It’s Not Slacking Off . . . It’s Research!
There’s a story some Buddhist practitioners tell about two novice monks in a monastery. Both ask for permission to smoke. (This puts me in mind of a monk who visited Eugene a few years back, and the first thing he wanted was a hamburger). At any rate, one monk gained permission to have a cigarette, but the other did not.
“Hey, buddy, why do you get to smoke?” the one denied asked his comrade. “I asked if I could smoke while I meditate, and the senior monk said no.”
“Ah,” said the other monk, “I asked if I could meditate while I smoke.”
See the difference? (I know—it took me a while.) The second monk promised to meditate on smoking—inhaling and exhaling mindfully, taking full notice of the taste and smell and feel and sound of his Camel Light. (Whether or not he mindfully contemplated lung cancer never makes it into the story.)
My point for writers is this: You don’t always have to write to be writing. Less esoterically, sometimes it’s okay to take a break from the notebook and completely give yourself over to another activity such as raking the sycamore leaves out of the street or petting the cat or—in my case—baking a couple of pies for a neighborhood potluck this evening.
Meditation always deepens our writing, and it doesn’t have to be done cross-legged on a cushion. You can meditate on whatever activity feeds your creative life, and the deep attention you pay to your game of pick-up basketball or mushroom gathering or your solo trip to the Bijou Cinemas feeds your stories and poems once you sit back down at the computer.
Meditation on an activity equals immersion into sensory details, and sensory details engage your reader. As I make these pies—one Dutch apple, one cranberry-apple—I pay close attention to how it feels to roll squares of cold butter into flour until the mixture looks (as described in the excellent cookbook, The Clueless Gourmet), like peeling paint. I’m inspired to try a small bite, to note the silky feel of the dough as I give it a quick kneed, to inhale the cinnamon-spiced apples simmering on the stove.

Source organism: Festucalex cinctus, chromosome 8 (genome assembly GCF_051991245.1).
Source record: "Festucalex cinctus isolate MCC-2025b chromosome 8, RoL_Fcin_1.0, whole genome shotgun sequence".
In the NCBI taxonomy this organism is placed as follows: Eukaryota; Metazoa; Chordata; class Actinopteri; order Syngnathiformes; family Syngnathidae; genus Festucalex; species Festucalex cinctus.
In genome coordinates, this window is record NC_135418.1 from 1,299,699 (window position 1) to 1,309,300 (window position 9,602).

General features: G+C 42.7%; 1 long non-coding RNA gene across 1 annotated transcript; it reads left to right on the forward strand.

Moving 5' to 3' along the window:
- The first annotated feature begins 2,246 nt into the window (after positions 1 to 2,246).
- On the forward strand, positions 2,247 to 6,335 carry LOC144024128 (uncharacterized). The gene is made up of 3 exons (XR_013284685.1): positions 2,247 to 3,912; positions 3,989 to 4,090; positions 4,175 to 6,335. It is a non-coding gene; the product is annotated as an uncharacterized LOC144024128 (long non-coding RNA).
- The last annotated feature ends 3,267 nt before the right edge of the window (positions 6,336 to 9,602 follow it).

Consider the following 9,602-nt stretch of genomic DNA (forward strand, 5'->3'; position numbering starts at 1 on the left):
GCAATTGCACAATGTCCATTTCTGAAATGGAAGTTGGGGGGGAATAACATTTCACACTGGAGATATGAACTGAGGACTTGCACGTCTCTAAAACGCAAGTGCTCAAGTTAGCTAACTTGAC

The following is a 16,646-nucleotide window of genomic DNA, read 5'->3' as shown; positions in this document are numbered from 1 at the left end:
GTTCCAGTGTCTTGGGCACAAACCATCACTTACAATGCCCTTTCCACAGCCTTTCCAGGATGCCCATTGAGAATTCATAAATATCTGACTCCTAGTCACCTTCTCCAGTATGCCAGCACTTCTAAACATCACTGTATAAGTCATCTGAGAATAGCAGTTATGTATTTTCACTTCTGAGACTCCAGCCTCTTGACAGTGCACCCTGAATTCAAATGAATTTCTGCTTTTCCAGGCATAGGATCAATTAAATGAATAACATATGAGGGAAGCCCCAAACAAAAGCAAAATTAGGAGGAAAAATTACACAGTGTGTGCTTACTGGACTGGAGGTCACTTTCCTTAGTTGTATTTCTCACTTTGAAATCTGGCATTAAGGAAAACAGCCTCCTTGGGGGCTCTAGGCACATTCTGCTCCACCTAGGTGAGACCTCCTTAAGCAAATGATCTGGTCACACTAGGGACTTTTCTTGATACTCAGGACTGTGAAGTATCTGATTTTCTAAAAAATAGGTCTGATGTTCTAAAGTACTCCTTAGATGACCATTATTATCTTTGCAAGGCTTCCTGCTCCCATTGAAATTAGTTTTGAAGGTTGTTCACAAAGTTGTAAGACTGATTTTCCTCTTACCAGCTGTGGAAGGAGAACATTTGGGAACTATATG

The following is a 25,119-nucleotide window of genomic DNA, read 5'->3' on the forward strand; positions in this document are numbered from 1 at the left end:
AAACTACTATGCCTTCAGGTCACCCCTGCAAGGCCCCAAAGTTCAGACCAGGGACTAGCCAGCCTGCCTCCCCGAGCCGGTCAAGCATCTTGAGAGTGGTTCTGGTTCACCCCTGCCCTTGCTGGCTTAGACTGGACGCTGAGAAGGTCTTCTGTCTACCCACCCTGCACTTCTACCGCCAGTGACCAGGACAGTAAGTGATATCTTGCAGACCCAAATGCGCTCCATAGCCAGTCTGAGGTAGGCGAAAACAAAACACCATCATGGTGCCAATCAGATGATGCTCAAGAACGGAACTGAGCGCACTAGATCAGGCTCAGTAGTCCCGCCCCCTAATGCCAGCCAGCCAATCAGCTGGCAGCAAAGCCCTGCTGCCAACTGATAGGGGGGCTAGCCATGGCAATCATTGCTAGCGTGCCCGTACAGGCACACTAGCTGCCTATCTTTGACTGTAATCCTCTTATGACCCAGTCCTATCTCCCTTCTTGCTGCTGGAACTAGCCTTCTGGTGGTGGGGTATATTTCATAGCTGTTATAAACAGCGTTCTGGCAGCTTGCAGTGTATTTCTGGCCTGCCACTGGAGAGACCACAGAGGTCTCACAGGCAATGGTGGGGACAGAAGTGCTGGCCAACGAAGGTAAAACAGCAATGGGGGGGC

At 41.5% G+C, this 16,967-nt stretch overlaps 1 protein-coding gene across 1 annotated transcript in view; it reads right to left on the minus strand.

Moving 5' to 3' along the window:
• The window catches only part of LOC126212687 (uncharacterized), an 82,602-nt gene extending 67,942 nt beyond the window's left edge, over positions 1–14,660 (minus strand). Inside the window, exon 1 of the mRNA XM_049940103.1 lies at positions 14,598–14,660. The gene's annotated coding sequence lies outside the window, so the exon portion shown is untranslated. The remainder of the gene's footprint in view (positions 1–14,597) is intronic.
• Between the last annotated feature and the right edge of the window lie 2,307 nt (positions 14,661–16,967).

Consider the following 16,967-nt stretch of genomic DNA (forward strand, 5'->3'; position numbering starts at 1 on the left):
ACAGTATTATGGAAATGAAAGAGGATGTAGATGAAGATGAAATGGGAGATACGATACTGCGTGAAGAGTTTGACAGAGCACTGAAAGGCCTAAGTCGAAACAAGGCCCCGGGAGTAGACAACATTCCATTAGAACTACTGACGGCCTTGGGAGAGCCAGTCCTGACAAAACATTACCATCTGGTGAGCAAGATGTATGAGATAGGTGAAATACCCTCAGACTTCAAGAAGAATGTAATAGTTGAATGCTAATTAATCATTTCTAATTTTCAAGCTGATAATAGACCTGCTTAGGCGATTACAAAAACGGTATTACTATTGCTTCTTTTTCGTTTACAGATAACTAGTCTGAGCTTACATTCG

And I’m painfully aware that it’s mid-morning on a workday. I should be at the computer; instead, I’m messing around with pastry. The rigid part of my personality, the one that threatens to slap me upside the head with a bullwhip should I not write a little every day, says, “My friend, you need to get back to work.”
But the other, more generous part, holds up a flour-covered hand. “My friend,” she says, just a little sarcastic from over-caffeination, “I’m researching.”
No wordsmith should be a slave to the chair. If you’re not having a good writing day, give your butt permission to get up and do something else. If you promise to meditate while you’re doing whatever that is, you have my permission to call it research.
Another Buddhist story to close—a young monk and an old monk went for a hike up a mountain. As they walked, the younger monk expounded on the virtues of their surroundings. “Aren’t the trees beautiful? Isn’t the sky lovely? Have you ever smelled such clean, fresh air?”
The older monk remained silent, scowling slightly as he hiked.
The two went on in this manner until they reached the summit. Finally, dismayed, the younger monk waved his arms as if to embrace all of nature. “Don’t you think it’s beautiful?”
The older monk regarded him solemnly. Finally, he spoke. “Yes,” he said, “but what a pity to say so.”
Writers say so. That’s why I love us.
What’s your favorite activity to meditate upon when you’re not writing? Feel free to comment below.